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. Last Updated: 07/27/2016

Call for Oil Exports Via Iran Irks U.S.




ALMATY, Kazakhstan -- Italian oil company ENI stirred up a long-standing dispute on possible routes for oil exports from the landlocked Caspian basin Thursday by calling for exports through Iran.


This put ENI firmly at odds with the oft-stated wishes of the United States and Turkey, and exposed sharp disagreements between regional powers seeking influence over the vast and valuable energy resources of the region.


"We have to declare clearly that in the medium to long term, we are more interested in the southern route," Domenico Spada, ENI's vice president for Eastern Europe, Russia and Central Asia, said at an oil conference in the Kazakh commercial capital.


"We see 3 percent oil demand growth in the Far East in the next 10 to 15 years, compared with 0.7 percent in Europe. This gives a clear indication of where the oil should go in the next 15 years, and the most convenient route is through Iran."


ENI has oil interests in Kazakhstan and Azerbaijan, and, like all producers in the Caspian basin, has to find a way to get the resources from remote fields to international markets.


The problem with Iran is that, while many see it as the cheapest and most logical route, it remains an anathema to the United States.


"We do not and will not support pipelines in Iran," John Wolf, U.S. presidential adviser on Caspian energy affairs, said at the ITE Kazakhstan International Oil and Gas Conference. "We see only negatives from giving it increased control."


Spada said he understood there could be difficulties with ENI's position, as the United States applies sanctions against Iran, which it sees as a sponsor of terrorism.


"Of course we're aware that this route now could face difficulties, but all producers are aware that these could be solved," he said.


Wolf was cool toward this approach.


"Speculation on policy changes in Washington is at best a highly speculative way to invest real money," he warned.


The discovery and exploitation of oil and gas in the Caspian basin has unleashed a hard-fought diplomatic game between regional powers Russia, Iran and Turkey, all of whom want oil to transit their territories, and their backers. The United States backs Turkey, as does the government of Azerbaijan.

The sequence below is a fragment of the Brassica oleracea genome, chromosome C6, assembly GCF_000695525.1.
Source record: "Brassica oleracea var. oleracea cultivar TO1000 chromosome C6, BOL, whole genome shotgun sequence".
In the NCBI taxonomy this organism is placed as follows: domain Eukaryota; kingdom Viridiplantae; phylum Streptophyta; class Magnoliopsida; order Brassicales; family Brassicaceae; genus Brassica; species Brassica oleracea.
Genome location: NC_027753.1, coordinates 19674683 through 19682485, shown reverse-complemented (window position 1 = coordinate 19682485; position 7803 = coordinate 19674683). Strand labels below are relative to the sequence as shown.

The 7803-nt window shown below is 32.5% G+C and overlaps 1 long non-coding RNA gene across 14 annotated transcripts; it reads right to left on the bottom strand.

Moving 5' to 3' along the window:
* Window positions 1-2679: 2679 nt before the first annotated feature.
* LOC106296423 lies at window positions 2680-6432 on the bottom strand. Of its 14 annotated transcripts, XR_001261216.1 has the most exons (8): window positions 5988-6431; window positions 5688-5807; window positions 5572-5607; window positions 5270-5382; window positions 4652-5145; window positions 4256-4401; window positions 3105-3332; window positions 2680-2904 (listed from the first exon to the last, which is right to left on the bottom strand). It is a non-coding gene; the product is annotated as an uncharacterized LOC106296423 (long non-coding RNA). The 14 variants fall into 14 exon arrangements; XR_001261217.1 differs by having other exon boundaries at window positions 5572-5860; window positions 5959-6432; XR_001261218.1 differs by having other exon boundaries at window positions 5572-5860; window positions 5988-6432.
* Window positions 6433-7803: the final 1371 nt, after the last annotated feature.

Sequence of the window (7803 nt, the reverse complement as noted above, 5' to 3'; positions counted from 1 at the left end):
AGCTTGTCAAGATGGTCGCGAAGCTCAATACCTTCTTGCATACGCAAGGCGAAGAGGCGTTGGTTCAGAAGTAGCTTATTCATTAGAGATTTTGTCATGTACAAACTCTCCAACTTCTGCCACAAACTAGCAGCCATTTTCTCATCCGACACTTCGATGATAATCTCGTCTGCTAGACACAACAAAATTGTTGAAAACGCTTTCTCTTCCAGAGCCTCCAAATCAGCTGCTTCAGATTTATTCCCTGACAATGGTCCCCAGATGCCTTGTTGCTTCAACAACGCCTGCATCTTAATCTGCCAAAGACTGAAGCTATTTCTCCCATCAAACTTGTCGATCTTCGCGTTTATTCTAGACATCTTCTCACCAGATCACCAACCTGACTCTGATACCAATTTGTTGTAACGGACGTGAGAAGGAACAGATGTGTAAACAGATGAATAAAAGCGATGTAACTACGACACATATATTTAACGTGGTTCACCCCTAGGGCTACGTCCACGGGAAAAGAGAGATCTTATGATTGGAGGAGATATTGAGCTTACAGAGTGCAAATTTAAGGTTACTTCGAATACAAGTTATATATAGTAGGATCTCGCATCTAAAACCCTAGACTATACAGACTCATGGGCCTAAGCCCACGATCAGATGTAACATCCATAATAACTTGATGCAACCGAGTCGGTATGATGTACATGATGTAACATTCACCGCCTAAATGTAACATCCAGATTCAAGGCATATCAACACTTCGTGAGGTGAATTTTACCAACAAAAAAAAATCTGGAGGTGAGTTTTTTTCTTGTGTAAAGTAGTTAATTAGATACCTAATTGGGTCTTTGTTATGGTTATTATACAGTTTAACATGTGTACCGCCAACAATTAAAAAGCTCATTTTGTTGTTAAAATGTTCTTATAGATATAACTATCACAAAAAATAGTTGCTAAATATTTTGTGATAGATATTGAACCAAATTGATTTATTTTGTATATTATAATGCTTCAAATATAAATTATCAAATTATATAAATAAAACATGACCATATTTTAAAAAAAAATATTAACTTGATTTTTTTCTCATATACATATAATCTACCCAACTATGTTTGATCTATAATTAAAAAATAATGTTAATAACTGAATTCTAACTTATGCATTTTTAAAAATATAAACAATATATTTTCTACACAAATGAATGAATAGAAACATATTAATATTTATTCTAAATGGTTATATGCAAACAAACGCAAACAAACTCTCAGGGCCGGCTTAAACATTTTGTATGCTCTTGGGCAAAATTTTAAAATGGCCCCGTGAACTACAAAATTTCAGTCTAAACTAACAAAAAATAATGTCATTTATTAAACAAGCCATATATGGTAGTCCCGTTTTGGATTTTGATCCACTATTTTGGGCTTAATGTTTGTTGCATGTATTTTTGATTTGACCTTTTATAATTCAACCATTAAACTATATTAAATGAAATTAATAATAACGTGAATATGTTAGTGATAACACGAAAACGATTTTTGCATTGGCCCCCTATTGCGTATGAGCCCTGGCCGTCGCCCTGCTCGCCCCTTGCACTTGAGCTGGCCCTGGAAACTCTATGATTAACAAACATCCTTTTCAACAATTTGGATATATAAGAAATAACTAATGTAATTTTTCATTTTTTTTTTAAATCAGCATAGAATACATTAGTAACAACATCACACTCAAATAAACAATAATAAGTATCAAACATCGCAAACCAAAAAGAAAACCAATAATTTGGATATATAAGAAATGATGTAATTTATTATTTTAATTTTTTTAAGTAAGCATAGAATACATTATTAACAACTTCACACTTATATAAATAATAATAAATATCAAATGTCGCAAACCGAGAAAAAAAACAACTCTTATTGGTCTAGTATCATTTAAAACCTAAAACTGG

The result is prolonged diplomatic wrangling and no progress on building large pipelines from the region, with one exception: An international group, the Caspian Pipeline Consortium, is building a line from Kazakhstan across Russia.


The president of Turkish state oil company TPAO, Osman Demirag, repeated Thursday Turkey's position, based on environmental and safety reasons as much as economic ones, that a pipeline should transit Turkey to the Mediterranean.


This would give Turkey control over the export route and, at the same time, allow oil to move west from the Caspian basin while avoiding the Black Sea and potential bottlenecks and safety hazards in the narrow Bosporus strait in Istanbul.


But while the United States supports this route, finance is expected to come from companies that would use it. The biggest of these, the Azerbaijan International Operating Co., led by BP Amoco, has made it clear it is not now willing to do so.


AIOC instead favors expanding an existing, shorter and cheaper route across Azerbaijan to the Georgian Black Sea coast.


This approach drew a stinging rebuke from Wolf.


"Some companies would seem to prefer a Caspian development policy which minimizes capital expenditure," he said in a speech in which he was frequently critical of AIOC by name.


"They would seem to believe that they can press extra volumes through the Bosporus regardless of Turkey's environmental and safety concerns. I believe these companies are miscalculating in several respects."